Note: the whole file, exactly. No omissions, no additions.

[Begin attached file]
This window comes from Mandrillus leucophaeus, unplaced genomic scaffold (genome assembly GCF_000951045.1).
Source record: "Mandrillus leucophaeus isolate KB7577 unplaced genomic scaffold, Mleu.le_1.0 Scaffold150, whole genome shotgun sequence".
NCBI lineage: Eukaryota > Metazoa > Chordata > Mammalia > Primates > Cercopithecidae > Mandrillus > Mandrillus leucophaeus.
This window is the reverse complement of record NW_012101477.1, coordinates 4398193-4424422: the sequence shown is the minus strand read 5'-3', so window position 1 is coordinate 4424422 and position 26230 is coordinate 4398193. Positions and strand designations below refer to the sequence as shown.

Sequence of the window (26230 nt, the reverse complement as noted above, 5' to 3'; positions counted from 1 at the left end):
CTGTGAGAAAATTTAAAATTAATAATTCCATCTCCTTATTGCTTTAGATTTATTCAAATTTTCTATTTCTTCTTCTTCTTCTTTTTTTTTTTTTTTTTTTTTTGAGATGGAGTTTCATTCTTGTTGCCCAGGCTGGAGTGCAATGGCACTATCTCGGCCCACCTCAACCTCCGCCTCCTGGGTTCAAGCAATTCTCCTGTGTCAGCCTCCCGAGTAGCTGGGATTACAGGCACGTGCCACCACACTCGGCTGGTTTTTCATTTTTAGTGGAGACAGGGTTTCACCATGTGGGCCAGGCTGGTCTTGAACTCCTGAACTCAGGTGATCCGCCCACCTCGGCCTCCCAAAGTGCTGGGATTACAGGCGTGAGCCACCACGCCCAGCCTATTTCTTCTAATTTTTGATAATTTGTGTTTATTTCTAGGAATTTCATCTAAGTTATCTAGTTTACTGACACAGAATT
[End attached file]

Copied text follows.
This window comes from Mandrillus leucophaeus, unplaced genomic scaffold (genome assembly GCF_000951045.1).
Source record: "Mandrillus leucophaeus isolate KB7577 unplaced genomic scaffold, Mleu.le_1.0 Scaffold150, whole genome shotgun sequence".
NCBI lineage: Eukaryota > Metazoa > Chordata > Mammalia > Primates > Cercopithecidae > Mandrillus > Mandrillus leucophaeus.
This window is the reverse complement of record NW_012101477.1, coordinates 4398193-4424422: the sequence shown is the minus strand read 5'-3', so window position 1 is coordinate 4424422 and position 26230 is coordinate 4398193. Positions and strand designations below refer to the sequence as shown.

Sequence of the window (26230 nt, the reverse complement as noted above, 5' to 3'; positions counted from 1 at the left end):
CTGTGAGAAAATTTAAAATTAATAATTCCATCTCCTTATTGCTTTAGATTTATTCAAATTTTCTATTTCTTCTTCTTCTTCTTTTTTTTTTTTTTTTTTTTTTGAGATGGAGTTTCATTCTTGTTGCCCAGGCTGGAGTGCAATGGCACTATCTCGGCCCACCTCAACCTCCGCCTCCTGGGTTCAAGCAATTCTCCTGTGTCAGCCTCCCGAGTAGCTGGGATTACAGGCACGTGCCACCACACTCGGCTGGTTTTTCATTTTTAGTGGAGACAGGGTTTCACCATGTGGGCCAGGCTGGTCTTGAACTCCTGAACTCAGGTGATCCGCCCACCTCGGCCTCCCAAAGTGCTGGGATTACAGGCGTGAGCCACCACGCCCAGCCTATTTCTTCTAATTTTTGATAATTTGTGTTTATTTCTAGGAATTTCATCTAAGTTATCTAGTTTACTGACACAGAATT